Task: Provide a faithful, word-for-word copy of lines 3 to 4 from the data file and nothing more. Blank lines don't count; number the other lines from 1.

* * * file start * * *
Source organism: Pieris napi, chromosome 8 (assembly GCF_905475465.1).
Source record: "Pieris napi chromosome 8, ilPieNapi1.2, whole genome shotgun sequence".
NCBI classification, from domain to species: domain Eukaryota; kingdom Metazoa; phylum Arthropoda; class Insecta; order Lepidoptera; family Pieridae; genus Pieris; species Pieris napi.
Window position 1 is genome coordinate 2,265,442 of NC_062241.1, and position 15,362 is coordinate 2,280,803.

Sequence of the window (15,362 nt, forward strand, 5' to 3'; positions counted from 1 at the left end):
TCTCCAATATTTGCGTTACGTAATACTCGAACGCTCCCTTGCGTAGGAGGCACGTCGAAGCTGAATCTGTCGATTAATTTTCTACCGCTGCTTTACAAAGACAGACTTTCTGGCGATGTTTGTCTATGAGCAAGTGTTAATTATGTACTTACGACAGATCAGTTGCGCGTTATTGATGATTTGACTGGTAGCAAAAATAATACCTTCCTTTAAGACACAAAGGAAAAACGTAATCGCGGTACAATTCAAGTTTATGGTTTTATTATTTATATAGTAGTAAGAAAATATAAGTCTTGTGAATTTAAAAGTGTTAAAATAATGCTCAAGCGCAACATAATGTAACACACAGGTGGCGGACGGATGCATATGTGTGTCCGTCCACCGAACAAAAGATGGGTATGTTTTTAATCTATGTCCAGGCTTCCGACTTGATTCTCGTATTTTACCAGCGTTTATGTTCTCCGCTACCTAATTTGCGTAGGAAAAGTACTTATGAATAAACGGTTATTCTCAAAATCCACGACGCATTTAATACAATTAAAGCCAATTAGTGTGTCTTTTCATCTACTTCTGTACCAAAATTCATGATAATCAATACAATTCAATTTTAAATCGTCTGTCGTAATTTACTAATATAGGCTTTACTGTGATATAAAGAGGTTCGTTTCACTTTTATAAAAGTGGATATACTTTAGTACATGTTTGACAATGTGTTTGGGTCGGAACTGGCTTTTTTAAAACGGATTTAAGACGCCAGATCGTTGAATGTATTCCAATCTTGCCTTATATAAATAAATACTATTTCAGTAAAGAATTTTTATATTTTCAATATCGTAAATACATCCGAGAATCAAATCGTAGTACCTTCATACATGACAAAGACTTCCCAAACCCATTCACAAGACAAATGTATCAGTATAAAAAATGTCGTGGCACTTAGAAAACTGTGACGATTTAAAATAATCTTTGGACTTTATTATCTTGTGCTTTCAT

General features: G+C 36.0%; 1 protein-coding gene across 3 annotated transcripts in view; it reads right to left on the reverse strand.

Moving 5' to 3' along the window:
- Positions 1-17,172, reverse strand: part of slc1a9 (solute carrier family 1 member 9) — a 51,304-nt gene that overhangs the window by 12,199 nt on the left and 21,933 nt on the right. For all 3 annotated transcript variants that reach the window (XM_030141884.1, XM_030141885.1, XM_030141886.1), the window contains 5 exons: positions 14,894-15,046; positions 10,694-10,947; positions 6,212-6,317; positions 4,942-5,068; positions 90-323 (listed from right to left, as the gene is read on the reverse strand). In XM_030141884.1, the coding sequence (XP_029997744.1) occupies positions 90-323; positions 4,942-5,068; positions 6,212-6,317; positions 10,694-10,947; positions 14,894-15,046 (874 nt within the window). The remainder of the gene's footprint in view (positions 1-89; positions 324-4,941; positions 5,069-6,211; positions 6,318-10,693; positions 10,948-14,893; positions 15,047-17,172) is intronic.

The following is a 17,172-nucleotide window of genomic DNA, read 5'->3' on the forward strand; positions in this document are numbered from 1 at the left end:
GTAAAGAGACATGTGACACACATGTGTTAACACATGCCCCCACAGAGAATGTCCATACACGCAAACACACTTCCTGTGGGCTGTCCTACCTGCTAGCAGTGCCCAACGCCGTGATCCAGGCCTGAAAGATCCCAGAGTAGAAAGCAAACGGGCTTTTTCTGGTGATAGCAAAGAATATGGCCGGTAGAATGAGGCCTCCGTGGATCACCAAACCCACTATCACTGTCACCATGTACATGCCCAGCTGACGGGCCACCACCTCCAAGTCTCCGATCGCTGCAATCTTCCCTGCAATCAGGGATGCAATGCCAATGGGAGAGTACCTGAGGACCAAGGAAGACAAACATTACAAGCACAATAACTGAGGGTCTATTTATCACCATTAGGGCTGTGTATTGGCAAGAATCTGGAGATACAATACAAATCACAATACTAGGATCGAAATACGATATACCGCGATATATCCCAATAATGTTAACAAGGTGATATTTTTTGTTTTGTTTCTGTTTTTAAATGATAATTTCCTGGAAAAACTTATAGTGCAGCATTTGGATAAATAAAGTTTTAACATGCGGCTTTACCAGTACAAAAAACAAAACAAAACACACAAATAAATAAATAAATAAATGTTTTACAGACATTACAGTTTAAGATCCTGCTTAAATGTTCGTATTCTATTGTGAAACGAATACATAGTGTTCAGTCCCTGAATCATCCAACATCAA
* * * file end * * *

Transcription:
NCBI classification, from domain to species: domain Eukaryota; kingdom Metazoa; phylum Arthropoda; class Insecta; order Lepidoptera; family Pieridae; genus Pieris; species Pieris napi.
Window position 1 is genome coordinate 2,265,442 of NC_062241.1, and position 15,362 is coordinate 2,280,803.